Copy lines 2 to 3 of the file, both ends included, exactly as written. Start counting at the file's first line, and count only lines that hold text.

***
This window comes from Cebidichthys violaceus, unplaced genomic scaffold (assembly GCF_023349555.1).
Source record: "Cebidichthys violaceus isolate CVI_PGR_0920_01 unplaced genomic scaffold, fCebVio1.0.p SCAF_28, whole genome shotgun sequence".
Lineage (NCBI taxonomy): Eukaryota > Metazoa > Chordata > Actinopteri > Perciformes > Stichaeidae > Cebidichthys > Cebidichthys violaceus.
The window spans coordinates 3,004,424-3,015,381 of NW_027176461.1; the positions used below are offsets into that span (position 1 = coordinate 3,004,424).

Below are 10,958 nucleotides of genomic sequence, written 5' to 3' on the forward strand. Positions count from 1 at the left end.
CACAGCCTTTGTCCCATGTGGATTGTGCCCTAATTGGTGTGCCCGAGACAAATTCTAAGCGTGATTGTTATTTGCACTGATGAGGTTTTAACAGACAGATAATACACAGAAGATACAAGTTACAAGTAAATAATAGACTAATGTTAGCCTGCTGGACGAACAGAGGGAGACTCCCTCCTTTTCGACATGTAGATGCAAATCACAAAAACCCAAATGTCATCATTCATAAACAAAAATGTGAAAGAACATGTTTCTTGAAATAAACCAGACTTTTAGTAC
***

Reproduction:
Source record: "Cebidichthys violaceus isolate CVI_PGR_0920_01 unplaced genomic scaffold, fCebVio1.0.p SCAF_28, whole genome shotgun sequence".
Lineage (NCBI taxonomy): Eukaryota > Metazoa > Chordata > Actinopteri > Perciformes > Stichaeidae > Cebidichthys > Cebidichthys violaceus.